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Patricia Bartch

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RE: Great announcement for Native Americans
12/6/2015 8:05:53 PM


I'm Your AVON LADY: http://youravon.com/pbartch *Ask me how to get FREE Shipping.
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Myrna Ferguson

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RE: Great announcement for Native Americans
5/13/2016 6:28:05 PM

Native American Indian Dog

The Native American Indian dog is a very rare, almost extinct breed of dog that was used by the Native Americans to pull travois and pack a backpack loaded with the family’s possessions' across thousands of miles of the North American continent. These dogs were used for hunting everything from quail to rabbits, bear to beaver, elk to caribou to moose and were even taught how to fish by the Native Americans. They were used to baby-sit the elderly and very young and guard the village from intruders. They accompanied the women and children while they were gathering berries, roots, herbs and other food sources and protected them from man and wild beast alike. They played a very vital role in the lives of the original Americans and were their sole beast of burden until the horse was introduced by the Spaniards. The U.S. government almost succeeded in making this breed of dog extinct in the 1800's. The Montagnais Indians who resided in the Northern most western side of Canada had a dog type they used for hunting and sled pulling. Their dogs were described as a mongrel shaggy beast, prevailing dark brown to black, of a rusty, worn hue with a slight admixture of white.

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Luis Miguel Goitizolo

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RE: Great announcement for Native Americans
5/15/2016 6:25:31 PM

Three Native American Quotes

nativemanHumankind has not woven the web of life.
We are but one thread within it.
Whatever we do to the web, we do to ourselves.
All things are bound together.
All things connect.

Chief Seattle, 1854
♦♦♦♦♦♦♦♦♦♦♦♦♦♦♦

May the stars carry your sadness away,
May the flowers fill your heart with beauty,
May hope forever wipe away your tears,
And, above all, may silence make you strong.

Chief Dan George
♦♦♦♦♦♦♦♦♦♦♦♦♦♦♦

Before our white brothers arrived to make us civilized men,
We didn’t have any kind of prison. Because of this, we had no delinquents.
Without a prison, there can be no delinquents.
We had no locks nor keys and therefore among us there were no thieves.
When someone was so poor that he couldn’t afford a horse, a tent or a blanket,
he would, in that case, receive it all as a gift.
We were too uncivilized to give great importance to private property.
We didn’t know any kind of money and consequently, the value of a human being
was not determined by his wealth.
We had no written laws laid down, no lawyers, no politicians,
therefore we were not able to cheat and swindle one another.
We were really in bad shape before the white men arrived and I don’t know
how to explain how we were able to manage without these fundamental things
that (so they tell us) are so necessary for a civilized society.

John (Fire) Lame Deer

Sioux Lakota – 1903-1976


(newsununity.com)


"Choose a job you love and you will not have to work a day in your life" (Confucius)

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Myrna Ferguson

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RE: Great announcement for Native Americans
5/16/2016 3:30:39 PM
Hi Miguel,

Nice surprise to have you stop by. Love your post

Homes - Teepee, Tipi Illustration

Tipi, Tepee, Teepee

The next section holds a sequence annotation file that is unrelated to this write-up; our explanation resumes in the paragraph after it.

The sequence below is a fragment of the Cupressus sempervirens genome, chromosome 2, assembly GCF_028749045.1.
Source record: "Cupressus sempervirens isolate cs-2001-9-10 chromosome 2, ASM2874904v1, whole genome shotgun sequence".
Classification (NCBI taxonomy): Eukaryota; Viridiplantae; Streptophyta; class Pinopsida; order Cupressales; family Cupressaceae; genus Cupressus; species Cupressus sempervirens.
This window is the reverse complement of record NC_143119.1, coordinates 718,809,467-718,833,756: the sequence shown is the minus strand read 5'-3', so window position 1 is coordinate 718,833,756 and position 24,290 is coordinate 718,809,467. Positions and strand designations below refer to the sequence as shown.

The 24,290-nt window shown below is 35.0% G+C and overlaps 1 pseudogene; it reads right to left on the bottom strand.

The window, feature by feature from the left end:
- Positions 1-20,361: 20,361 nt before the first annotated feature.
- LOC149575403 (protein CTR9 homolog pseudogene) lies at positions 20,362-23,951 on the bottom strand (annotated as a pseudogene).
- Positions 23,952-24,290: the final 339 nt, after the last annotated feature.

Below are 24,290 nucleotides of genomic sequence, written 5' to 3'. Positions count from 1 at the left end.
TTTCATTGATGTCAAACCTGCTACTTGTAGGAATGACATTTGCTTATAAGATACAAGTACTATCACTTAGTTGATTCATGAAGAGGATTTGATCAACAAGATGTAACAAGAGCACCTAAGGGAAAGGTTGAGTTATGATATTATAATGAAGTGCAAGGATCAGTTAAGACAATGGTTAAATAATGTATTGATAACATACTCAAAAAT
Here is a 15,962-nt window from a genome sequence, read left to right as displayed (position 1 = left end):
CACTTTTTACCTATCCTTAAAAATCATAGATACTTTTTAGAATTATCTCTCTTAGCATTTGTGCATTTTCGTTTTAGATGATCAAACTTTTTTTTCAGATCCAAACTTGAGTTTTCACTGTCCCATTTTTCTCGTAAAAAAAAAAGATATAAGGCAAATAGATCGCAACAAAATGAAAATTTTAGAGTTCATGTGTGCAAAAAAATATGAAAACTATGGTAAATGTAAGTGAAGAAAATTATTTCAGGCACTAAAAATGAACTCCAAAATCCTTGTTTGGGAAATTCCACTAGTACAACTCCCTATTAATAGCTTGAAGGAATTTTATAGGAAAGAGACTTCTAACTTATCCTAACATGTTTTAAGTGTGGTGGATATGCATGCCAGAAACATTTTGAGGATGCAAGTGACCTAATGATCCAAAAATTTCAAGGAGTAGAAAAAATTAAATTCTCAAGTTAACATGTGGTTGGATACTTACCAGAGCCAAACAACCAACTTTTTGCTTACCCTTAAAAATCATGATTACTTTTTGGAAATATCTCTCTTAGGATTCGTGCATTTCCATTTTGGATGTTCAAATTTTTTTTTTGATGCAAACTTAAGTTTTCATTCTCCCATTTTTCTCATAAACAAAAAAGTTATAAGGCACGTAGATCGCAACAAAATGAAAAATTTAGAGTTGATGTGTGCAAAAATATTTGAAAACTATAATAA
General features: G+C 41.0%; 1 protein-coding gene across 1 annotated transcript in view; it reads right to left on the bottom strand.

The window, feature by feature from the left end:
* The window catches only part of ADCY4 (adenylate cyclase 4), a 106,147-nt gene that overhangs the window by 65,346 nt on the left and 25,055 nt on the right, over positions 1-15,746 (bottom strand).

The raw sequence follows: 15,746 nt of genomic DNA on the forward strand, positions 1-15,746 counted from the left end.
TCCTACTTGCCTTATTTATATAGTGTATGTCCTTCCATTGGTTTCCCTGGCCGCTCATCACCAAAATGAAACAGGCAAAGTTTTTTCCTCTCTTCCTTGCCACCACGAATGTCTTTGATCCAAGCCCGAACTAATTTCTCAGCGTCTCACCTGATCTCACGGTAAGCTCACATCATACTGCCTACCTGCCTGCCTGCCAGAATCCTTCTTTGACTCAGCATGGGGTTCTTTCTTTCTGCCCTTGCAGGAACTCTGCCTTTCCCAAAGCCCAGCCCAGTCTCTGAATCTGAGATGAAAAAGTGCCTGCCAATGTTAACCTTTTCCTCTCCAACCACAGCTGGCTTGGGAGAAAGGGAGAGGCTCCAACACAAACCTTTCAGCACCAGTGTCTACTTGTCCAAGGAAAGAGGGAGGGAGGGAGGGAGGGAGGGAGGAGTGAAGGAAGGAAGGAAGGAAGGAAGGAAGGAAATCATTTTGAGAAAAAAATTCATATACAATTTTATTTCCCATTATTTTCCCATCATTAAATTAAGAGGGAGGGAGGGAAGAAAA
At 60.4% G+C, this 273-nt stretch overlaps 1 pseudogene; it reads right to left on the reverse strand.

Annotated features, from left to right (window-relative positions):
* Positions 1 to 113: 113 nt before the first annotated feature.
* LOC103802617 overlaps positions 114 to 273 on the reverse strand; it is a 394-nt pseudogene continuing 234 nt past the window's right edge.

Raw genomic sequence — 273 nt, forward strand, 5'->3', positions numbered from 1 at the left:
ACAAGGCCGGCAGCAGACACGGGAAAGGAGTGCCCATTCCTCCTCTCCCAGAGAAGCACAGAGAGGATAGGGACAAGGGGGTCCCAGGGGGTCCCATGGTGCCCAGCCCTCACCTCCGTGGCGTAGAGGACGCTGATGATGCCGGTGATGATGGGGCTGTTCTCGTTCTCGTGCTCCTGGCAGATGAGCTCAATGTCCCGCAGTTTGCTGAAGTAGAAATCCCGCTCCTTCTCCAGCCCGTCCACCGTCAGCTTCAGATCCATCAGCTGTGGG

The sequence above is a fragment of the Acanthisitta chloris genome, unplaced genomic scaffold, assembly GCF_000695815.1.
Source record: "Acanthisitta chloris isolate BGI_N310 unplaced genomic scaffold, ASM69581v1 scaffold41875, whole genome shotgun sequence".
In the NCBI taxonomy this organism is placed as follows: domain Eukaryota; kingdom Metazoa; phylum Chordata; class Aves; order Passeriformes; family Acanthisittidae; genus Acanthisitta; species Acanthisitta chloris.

Native American Homes
in Olden Times
Native Americans for Kids

No matter how you spell it, the tipi remains a wonderful invention.

A tepee (tipi, teepee) is a Plains Indian home. It is made of buffalo hide fastened around very long wooden poles, designed in a cone shape. Tepees were warm in the winter and cool in the summer. Some were quite large. They could hold 30 or 40 people comfortably.

Tepee Poles: The 15-foot poles were sometimes hard to find. Some people became really good at making sturdy poles. They used them for trade. A typical trade would be one horse for five poles.

The Rising Sun: A tepee used a hide flap as a doorway. Weather permitting, the entrance faced east, towards the rising sun.

If the weather was miserable or a storm was brewing, the people positioned the flap opening in whatever way would best serve the comfort of the occupants.

Sometimes, the people arranged their tepees in a circle, with all the opening flaps facing the center open space created by the circle of tepees. The younger kids could play in this open space, under the watchful eyes of their mothers.

Women were in charge of the teepees: It was up to the women where to place a tepee. The tepee was their castle, and they were in charge of anything to do with it, including building it, erecting it, breaking it down for transports.

She was in charge of behavior inside the tepee, as well. If she said, "Go to sleep," everyone had to go to sleep or leave the tepee. She was in charge inside the tepee. It was her tepee.

Painted Skins: Men were in charge of the outside of the tepee. It was up to them to bring back the skins necessary to cover the poles. It was up to them to either bring back horses or hides to trade for poles, or to make the poles themselves. The men often painted the outside of the tepee they called home. The painting was often symbolic of their achievements. Each tribe had their own style.

Inside the Tepee: There was a small fire in the center for cooking and for warmth when needed. Tepees had an open space at the top, a little off center, to let the smoke out. When it rained or snowed, the men were sent outside to wrap an extra piece of hide around the top of the tepee. The men always left a little room for the smoke to get out. The Plains people used little furniture. They slept on buffalo skins on the floor of their homes.

Tepee Etiquette: If the entrance flap was open, it was an invitation to enter. If the flap was closed, you needed to announce yourself and wait for an invitation to enter a tepee, even if you lived there. A guest always sat to the left of the head of the family, who always sat the farthest from the door flap. These were rules that everyone knew and everyone followed.


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Myrna Ferguson

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RE: Great announcement for Native Americans
11/25/2016 3:14:36 AM

The Free Thought Project 11-22-16… “Veterans Organizing ‘Like a Military Unit’ to Defend DAPL Protesters from Militarized Police” (includes Tulsi Gabbard)

by kauilapele